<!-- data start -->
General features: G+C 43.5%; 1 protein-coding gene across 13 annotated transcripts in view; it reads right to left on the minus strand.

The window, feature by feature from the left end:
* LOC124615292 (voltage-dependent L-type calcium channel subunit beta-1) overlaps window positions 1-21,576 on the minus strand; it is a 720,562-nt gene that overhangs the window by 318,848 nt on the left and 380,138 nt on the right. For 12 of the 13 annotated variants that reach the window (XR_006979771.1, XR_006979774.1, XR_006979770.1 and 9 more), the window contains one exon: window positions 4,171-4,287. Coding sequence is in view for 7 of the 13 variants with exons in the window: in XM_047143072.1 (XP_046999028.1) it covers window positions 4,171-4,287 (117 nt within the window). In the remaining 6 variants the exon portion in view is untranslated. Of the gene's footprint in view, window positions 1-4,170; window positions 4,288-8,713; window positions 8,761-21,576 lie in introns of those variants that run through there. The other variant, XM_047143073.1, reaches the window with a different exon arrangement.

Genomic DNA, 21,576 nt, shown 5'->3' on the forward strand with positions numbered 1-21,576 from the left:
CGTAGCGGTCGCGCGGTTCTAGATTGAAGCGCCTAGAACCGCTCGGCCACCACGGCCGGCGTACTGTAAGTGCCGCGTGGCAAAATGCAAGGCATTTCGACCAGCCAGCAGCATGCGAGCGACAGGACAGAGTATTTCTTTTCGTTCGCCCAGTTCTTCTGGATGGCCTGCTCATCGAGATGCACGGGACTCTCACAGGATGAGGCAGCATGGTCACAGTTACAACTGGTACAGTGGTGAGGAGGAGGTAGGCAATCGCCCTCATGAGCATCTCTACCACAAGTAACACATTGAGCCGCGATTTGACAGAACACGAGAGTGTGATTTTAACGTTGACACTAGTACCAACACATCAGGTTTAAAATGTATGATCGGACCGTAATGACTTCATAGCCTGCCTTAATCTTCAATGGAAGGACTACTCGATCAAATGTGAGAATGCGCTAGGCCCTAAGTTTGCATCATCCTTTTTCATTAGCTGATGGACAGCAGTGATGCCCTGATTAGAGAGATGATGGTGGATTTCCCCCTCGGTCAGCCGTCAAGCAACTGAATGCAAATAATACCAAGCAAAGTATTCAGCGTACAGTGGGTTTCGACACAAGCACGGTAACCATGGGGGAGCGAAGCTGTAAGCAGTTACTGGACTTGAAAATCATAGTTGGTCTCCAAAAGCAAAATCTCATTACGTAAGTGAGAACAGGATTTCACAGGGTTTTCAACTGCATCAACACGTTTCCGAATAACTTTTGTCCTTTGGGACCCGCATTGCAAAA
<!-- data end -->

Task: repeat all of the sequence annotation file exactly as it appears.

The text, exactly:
General features: G+C 43.5%; 1 protein-coding gene across 13 annotated transcripts in view; it reads right to left on the minus strand.

The window, feature by feature from the left end:
* LOC124615292 (voltage-dependent L-type calcium channel subunit beta-1) overlaps window positions 1-21,576 on the minus strand; it is a 720,562-nt gene that overhangs the window by 318,848 nt on the left and 380,138 nt on the right. For 12 of the 13 annotated variants that reach the window (XR_006979771.1, XR_006979774.1, XR_006979770.1 and 9 more), the window contains one exon: window positions 4,171-4,287. Coding sequence is in view for 7 of the 13 variants with exons in the window: in XM_047143072.1 (XP_046999028.1) it covers window positions 4,171-4,287 (117 nt within the window). In the remaining 6 variants the exon portion in view is untranslated. Of the gene's footprint in view, window positions 1-4,170; window positions 4,288-8,713; window positions 8,761-21,576 lie in introns of those variants that run through there. The other variant, XM_047143073.1, reaches the window with a different exon arrangement.

Genomic DNA, 21,576 nt, shown 5'->3' on the forward strand with positions numbered 1-21,576 from the left:
CGTAGCGGTCGCGCGGTTCTAGATTGAAGCGCCTAGAACCGCTCGGCCACCACGGCCGGCGTACTGTAAGTGCCGCGTGGCAAAATGCAAGGCATTTCGACCAGCCAGCAGCATGCGAGCGACAGGACAGAGTATTTCTTTTCGTTCGCCCAGTTCTTCTGGATGGCCTGCTCATCGAGATGCACGGGACTCTCACAGGATGAGGCAGCATGGTCACAGTTACAACTGGTACAGTGGTGAGGAGGAGGTAGGCAATCGCCCTCATGAGCATCTCTACCACAAGTAACACATTGAGCCGCGATTTGACAGAACACGAGAGTGTGATTTTAACGTTGACACTAGTACCAACACATCAGGTTTAAAATGTATGATCGGACCGTAATGACTTCATAGCCTGCCTTAATCTTCAATGGAAGGACTACTCGATCAAATGTGAGAATGCGCTAGGCCCTAAGTTTGCATCATCCTTTTTCATTAGCTGATGGACAGCAGTGATGCCCTGATTAGAGAGATGATGGTGGATTTCCCCCTCGGTCAGCCGTCAAGCAACTGAATGCAAATAATACCAAGCAAAGTATTCAGCGTACAGTGGGTTTCGACACAAGCACGGTAACCATGGGGGAGCGAAGCTGTAAGCAGTTACTGGACTTGAAAATCATAGTTGGTCTCCAAAAGCAAAATCTCATTACGTAAGTGAGAACAGGATTTCACAGGGTTTTCAACTGCATCAACACGTTTCCGAATAACTTTTGTCCTTTGGGACCCGCATTGCAAAA